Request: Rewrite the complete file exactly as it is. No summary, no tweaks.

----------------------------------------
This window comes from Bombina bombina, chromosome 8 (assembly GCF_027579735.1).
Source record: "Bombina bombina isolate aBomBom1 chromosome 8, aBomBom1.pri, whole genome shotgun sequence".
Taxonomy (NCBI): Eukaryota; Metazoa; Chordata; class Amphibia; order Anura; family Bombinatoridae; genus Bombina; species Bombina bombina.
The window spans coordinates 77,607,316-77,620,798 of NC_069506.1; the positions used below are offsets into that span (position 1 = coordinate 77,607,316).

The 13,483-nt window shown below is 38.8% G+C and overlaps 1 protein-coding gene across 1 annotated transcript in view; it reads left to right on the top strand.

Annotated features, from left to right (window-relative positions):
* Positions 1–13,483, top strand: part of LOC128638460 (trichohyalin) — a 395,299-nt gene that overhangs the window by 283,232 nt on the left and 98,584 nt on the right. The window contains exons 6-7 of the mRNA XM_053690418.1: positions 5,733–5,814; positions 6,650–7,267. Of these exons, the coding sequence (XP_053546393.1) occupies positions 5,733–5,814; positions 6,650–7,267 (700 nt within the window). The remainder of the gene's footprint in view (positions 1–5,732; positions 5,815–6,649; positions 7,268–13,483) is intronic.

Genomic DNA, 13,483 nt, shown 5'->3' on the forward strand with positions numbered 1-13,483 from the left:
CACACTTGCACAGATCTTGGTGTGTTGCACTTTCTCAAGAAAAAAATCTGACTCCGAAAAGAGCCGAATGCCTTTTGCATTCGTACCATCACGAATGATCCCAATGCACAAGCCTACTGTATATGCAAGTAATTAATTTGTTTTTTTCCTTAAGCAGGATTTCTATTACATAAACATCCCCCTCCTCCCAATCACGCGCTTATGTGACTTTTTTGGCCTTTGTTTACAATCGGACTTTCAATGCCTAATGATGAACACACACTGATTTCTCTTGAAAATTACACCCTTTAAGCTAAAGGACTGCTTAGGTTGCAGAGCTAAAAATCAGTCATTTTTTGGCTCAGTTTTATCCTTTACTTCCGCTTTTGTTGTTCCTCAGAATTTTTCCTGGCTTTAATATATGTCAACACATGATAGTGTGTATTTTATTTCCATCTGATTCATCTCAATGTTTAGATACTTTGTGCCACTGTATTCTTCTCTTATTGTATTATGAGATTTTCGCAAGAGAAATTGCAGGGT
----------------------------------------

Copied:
This window comes from Bombina bombina, chromosome 8 (assembly GCF_027579735.1).
Source record: "Bombina bombina isolate aBomBom1 chromosome 8, aBomBom1.pri, whole genome shotgun sequence".
Taxonomy (NCBI): Eukaryota; Metazoa; Chordata; class Amphibia; order Anura; family Bombinatoridae; genus Bombina; species Bombina bombina.
The window spans coordinates 77,607,316-77,620,798 of NC_069506.1; the positions used below are offsets into that span (position 1 = coordinate 77,607,316).

The 13,483-nt window shown below is 38.8% G+C and overlaps 1 protein-coding gene across 1 annotated transcript in view; it reads left to right on the top strand.

Annotated features, from left to right (window-relative positions):
* Positions 1–13,483, top strand: part of LOC128638460 (trichohyalin) — a 395,299-nt gene that overhangs the window by 283,232 nt on the left and 98,584 nt on the right. The window contains exons 6-7 of the mRNA XM_053690418.1: positions 5,733–5,814; positions 6,650–7,267. Of these exons, the coding sequence (XP_053546393.1) occupies positions 5,733–5,814; positions 6,650–7,267 (700 nt within the window). The remainder of the gene's footprint in view (positions 1–5,732; positions 5,815–6,649; positions 7,268–13,483) is intronic.

Genomic DNA, 13,483 nt, shown 5'->3' on the forward strand with positions numbered 1-13,483 from the left:
CACACTTGCACAGATCTTGGTGTGTTGCACTTTCTCAAGAAAAAAATCTGACTCCGAAAAGAGCCGAATGCCTTTTGCATTCGTACCATCACGAATGATCCCAATGCACAAGCCTACTGTATATGCAAGTAATTAATTTGTTTTTTTCCTTAAGCAGGATTTCTATTACATAAACATCCCCCTCCTCCCAATCACGCGCTTATGTGACTTTTTTGGCCTTTGTTTACAATCGGACTTTCAATGCCTAATGATGAACACACACTGATTTCTCTTGAAAATTACACCCTTTAAGCTAAAGGACTGCTTAGGTTGCAGAGCTAAAAATCAGTCATTTTTTGGCTCAGTTTTATCCTTTACTTCCGCTTTTGTTGTTCCTCAGAATTTTTCCTGGCTTTAATATATGTCAACACATGATAGTGTGTATTTTATTTCCATCTGATTCATCTCAATGTTTAGATACTTTGTGCCACTGTATTCTTCTCTTATTGTATTATGAGATTTTCGCAAGAGAAATTGCAGGGT